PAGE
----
Thursday, 24 January 2013

Problems with the Zoom H2 Line Input

Small portable recorders have really established themselves on the market now, and my old Zoom H2 (firmware 1.90) is becoming a bit worse for wear. I've had it for a long time and found it to be an incredible useful device to have in my recording kit, even though I only think of it as 'consumer' as opposed to my 'professional' sound kit. That said, when used in the right way, I've got good recordings with it. I always combine it with my 302 or 442 mixer and have it running as a backup recorder when I'm running sound to camera - such that I have a 2 channel version of the mix (if not the iso tracks) incase there is a problem with the link to camera, or the camera itself.

The Nightmare before Christmas

Recently I was using the H2 (and 302 combo) to record some very dynamic sounds and I started noticing some audible clipping on the peaks on the headphone output of the H2 and something very odd about the meters on the H2 - they appeared to be limiting at about -8dB below full scale. So I did the obvious checks of the limiters on the H2 (they were off) and checked my limiters on my mixer and the limiting on the H2 was happening even before my limiters had kicked in on the mixer outputs. Something was not right.

I did all the usual checks, and the recording level was set to its usual value of '77', which aligns the input of H2 to match -18dB tone with the tape output level of the sound devices mixers. So all seemed fine technically, yet the meters seemed to be hitting some form of brick wall limiter and the audio was clipping.

Expect the unexpected

I returned home and started experimenting with the H2 and researching, and found something fairly gutting: when recording to the H2 Line input, the input level control does not alter the gain structure, but just shifts the recording range and "offsets 0dB" - meaning that it clips at a value less than 0dB. It's such a terrifyingly stupid concept and so fundamentally wrong, that I had to fully test it out to confirm what I was hearing. These tests were carried out with me speaking into a MKH60 mic and steadily increasing the gain until the output from the mixer +20dBu.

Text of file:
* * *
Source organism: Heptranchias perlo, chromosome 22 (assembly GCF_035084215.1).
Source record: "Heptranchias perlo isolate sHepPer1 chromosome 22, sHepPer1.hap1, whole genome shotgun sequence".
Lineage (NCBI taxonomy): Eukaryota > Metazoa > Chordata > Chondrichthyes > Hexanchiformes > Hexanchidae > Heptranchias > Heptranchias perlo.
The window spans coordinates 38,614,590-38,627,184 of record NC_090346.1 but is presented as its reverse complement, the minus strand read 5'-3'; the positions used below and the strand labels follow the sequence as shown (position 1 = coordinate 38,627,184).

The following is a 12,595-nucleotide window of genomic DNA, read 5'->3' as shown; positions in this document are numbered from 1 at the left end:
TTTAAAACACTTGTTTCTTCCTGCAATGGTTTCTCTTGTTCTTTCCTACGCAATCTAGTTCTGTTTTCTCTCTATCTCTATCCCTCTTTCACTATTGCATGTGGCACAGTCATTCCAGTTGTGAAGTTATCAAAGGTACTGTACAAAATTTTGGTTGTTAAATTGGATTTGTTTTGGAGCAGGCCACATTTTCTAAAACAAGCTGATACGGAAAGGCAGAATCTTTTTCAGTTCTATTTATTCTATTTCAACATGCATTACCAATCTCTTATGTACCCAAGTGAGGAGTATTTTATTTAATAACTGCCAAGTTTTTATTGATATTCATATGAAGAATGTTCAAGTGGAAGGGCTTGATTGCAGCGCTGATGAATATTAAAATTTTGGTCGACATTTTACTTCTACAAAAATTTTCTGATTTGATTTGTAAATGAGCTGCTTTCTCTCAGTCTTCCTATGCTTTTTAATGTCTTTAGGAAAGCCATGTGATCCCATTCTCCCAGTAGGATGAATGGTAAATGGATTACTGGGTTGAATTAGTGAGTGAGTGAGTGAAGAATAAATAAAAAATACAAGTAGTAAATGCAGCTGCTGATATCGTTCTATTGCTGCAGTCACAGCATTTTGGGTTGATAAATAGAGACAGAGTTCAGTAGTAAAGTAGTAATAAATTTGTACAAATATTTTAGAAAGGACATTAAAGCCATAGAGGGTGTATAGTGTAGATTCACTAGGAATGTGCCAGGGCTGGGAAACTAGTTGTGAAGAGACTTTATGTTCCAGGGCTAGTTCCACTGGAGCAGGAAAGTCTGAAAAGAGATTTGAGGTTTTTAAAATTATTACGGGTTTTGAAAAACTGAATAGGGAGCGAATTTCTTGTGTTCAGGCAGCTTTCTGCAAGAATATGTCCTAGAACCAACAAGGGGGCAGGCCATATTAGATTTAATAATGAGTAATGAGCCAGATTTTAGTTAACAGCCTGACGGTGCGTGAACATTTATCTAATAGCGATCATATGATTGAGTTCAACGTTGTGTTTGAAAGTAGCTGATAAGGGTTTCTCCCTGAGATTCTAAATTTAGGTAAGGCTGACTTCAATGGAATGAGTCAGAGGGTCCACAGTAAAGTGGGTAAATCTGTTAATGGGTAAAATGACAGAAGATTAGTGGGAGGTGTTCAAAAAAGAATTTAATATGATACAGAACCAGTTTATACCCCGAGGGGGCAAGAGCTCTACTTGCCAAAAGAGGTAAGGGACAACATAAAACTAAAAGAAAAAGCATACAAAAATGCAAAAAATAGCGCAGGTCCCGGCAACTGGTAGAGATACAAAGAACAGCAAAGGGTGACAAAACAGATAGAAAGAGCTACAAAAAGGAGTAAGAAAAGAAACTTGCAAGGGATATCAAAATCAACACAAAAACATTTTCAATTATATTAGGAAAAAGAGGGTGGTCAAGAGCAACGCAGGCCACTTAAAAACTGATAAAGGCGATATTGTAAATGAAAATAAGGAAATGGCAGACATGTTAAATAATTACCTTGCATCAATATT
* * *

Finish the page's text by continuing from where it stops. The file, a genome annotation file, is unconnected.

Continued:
H2 Line Input Level 100
The first test is with the line level set to 100 (it's default setting): -18 dB does not correctly align, on the H2 meters, it correlates to about -12dB But you can see as the signal increases from the mixer, the recorder records all the way up to 0dB(FS); and essentially clips in the usual manner - but means that I'm (in essence) losing 6dB of recording range as this is now 'over' the range of the recorder and with any other recorder I'd just reduce the input gain, such that the range matched my analogue mixer.

H2 Line Input set to 77
Now the input recording level has been reduced to 77, which nominally lines up -18dB tone on the scale of the H2. Yet as the signal increases from the mixer, the recorder starts clipping the signal at about -7dB(FS). So, even though I've supposedly reduced the input gain of the recorder, it is now internally clipping the signal at about -7dB(FS) - and this clipping sounds much worse than that at 0dB with the internal limiters enguaged.

And as the recording level is reduced to 60, the effect is even more pronounced.

H2 Line Input set to 60

Pay your money / Take your choice

So now I have the dilemma of what to do, I've used the recorder for years for back ups and rarely had to dip into them and also those recordings have been much less dynamic than those I've made recently. There are two ways to work now to try and keep the H2 as a reliable backup: Firstly keep the recording level at 77, and to set the limiters on the Sound Devices Mixers to be cutting in before -7dB(FS) and so prevent the clipping with the H2. But this is then adjusting how I record just to suit the quirk of my backup recorder; which feels like the tail wagging the dog to me. Or Secondly, leave the levels at 100 on the H2 and let the internal limiters (which are not great) on the H2 stop the peaks that are beyond -6dB(FS) from the mixer - which to be fair would usually be few and far between. Neither is really ideal.

I think the simple answer is that I've got what I paid for, the £120 recorder is a consumer piece of equipment with flaws that I have to live with - but at least I know about them now. When (or if) I decide to use it again, I'll have to be very aware of the limitations.

13 January 2013